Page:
Next, there is Jimmy Bag O’Donuts. Due to an injury, subsequent job loss, and mounting medical bills, he ended up losing his childhood home, his wife, and his kids. He turned to drink and drugs only to become “a pathetic, pointless, donut-eating ghost of the man” he once was. Robert Rishi Maffia’s embodiment of Jimmy, the infusion of humor with pain, successfully illustrates how easy it is to lose it all.

Modesto is a 73-year-old homeless Viet Nam veteran. We see too many of these men on the city streets; men who sacrificed so much for our country, who survived wars only to forever suffer. Charlie hears the details of Modesto’s deployment, dreams shattered by PTSD, guilt for the atrocities he committed, and his dependence on drugs and alcohol to soothe the pain. In his “Who’s Who”, actor Timothy Bonkema’s wrote that he pursues the character of Modesto because “it’s an authentic character portraying how war can spit and chew you out.” Having known someone who went to Nam and came back with PTSD he feels that it is an honor to portray such a character. Job well done! This scene compellingly shows how any young person sent off to war might have their entire life’s trajectory, hopes, and aspirations become unattainable due to trauma.

When we think about the unhoused, we envision people who are ignored, huddled on the sidewalks or in doorways. Then there are those who are pacing franticly, screaming, or talking excitedly to the air, those who are impossible to ignore. The character Soul, is the latter. A young lady with a hospital bracelet on her wrist, an escapee from Manhattan Psychiatric Center on Ward’s Island, Soul asks Charlie, “Can you please help me? I’ve lost my mind. Can you help me find it?” Emma Littig’s flighty, semi-incoherent poetry-infused acting was brilliant in this perfectly paced short scene. Before we know it, she just flitted off the stage. To where? To what delusional destiny?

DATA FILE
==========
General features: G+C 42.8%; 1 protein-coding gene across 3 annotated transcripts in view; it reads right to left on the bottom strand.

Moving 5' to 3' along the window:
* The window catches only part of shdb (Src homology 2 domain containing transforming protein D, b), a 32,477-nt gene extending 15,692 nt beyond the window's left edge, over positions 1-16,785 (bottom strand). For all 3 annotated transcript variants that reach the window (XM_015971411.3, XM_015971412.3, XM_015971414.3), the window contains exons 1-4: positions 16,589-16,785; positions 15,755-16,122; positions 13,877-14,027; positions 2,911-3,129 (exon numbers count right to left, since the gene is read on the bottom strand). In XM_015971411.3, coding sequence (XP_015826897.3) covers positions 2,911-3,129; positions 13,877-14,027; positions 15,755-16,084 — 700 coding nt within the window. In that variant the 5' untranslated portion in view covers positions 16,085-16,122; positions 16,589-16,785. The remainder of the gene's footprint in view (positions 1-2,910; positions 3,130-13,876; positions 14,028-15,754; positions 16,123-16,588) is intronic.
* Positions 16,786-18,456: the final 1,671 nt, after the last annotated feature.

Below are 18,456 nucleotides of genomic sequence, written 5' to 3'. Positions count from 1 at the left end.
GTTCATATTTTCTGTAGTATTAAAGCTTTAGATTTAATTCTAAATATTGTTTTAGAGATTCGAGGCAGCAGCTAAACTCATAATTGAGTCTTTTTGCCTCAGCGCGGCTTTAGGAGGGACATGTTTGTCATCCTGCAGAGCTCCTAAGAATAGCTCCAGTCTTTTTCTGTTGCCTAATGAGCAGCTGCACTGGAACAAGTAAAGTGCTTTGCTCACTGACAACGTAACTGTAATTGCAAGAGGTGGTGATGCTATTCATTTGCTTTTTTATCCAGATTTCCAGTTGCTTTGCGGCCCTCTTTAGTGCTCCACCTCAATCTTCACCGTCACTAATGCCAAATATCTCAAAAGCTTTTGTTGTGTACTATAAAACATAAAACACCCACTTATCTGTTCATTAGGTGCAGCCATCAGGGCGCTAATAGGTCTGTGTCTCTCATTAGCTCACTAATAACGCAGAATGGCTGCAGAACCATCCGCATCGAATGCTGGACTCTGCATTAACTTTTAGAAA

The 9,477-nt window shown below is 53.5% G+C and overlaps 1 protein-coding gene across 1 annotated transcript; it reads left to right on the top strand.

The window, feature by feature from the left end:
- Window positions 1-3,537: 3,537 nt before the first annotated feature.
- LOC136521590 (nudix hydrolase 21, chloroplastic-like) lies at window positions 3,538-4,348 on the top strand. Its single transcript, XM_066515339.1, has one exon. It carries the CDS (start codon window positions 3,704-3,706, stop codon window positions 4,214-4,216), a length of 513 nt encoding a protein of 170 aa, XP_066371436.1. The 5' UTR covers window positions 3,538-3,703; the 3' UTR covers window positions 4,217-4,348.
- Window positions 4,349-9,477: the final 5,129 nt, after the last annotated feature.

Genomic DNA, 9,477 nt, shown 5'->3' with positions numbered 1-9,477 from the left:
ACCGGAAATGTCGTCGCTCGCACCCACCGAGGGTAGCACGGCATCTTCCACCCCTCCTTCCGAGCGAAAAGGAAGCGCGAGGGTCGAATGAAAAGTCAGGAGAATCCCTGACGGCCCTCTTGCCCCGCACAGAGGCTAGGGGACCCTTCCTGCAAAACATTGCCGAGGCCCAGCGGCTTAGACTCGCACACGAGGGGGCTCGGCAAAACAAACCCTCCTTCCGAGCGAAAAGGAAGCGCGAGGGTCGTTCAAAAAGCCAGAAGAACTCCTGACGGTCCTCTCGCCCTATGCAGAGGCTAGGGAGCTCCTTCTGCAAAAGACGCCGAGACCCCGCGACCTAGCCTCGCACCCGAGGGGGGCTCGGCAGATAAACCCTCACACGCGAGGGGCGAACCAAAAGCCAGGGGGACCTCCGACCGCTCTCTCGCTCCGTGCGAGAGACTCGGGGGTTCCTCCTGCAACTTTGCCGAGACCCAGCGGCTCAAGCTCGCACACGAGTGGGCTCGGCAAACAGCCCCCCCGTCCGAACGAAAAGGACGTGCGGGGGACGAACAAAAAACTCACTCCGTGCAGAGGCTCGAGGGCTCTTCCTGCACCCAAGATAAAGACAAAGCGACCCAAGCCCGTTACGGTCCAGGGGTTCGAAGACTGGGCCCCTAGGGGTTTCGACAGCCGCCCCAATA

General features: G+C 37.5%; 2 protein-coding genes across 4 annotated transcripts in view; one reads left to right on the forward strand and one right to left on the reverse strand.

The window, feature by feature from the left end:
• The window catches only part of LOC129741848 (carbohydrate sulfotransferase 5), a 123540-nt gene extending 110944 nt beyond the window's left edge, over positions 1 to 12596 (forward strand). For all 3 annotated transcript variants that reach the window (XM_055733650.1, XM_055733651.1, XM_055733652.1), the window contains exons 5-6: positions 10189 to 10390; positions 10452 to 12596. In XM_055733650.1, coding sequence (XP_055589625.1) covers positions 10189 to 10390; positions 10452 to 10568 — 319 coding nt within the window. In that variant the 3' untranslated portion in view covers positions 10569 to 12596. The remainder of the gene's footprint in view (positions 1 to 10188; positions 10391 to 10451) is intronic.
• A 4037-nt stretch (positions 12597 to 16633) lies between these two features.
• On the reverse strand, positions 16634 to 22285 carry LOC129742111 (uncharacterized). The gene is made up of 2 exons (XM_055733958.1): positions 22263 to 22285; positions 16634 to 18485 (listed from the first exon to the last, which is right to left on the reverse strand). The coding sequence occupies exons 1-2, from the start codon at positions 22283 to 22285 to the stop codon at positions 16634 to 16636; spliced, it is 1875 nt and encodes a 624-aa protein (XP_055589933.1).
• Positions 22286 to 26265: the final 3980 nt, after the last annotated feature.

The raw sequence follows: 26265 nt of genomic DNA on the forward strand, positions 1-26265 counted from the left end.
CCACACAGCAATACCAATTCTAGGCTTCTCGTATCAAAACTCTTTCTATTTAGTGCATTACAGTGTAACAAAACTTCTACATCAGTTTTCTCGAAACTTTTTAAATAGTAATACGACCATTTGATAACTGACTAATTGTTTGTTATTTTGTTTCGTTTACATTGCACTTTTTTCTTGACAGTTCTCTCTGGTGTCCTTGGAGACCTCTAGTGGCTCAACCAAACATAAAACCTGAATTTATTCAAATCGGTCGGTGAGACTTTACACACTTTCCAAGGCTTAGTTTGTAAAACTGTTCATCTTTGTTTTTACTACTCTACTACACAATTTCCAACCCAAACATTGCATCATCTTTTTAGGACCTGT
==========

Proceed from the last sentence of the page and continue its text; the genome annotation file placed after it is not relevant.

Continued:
Charlie continues up Broadway where she meets a middle-aged somewhat feisty woman pushing a shopping cart. This scene contained wondrous wordplay riffing off the woman’s name, Nobody. Think Abbot and Costello’s “Who’s on First!” We hear rap from a character named Q. The words were written by the actor Roger Rover who plays Q. Mr. Rover, formerly homeless himself, states in his bio that some of his “best stuff was written when the mental illness was very strong.” Kudos to him for bringing that to the stage and sharing it with us. Charlie then encounters The Great Banzini, an exuberant, quirky man who reads her aura. This encounter left me a bit confused, and Charlie as well. By this point in the pay, it had been a long journey.

Finally, Charlie reaches her destination one more block up Broadway. There sits the optimistic Homeless Joe, his dog Mush, and a sign reading “Let’s All Have a Great Day!” As soon as Joe sees her, he begins to play his harmonica and sing, and immediately actor/playwright Richard Courage steals the show! I could tell you Joe’s story, the lowest of lows, and the most incredible positivity that bursts from his being even in the face of his sad reality, but if you are curious, please buy yourself a ticket! With his booming, melodious voice, confidence, empathy, a heart of gold, and tear-stained face, Mr. Courage melts our hearts in his portrayal of Joe, or does he break them open?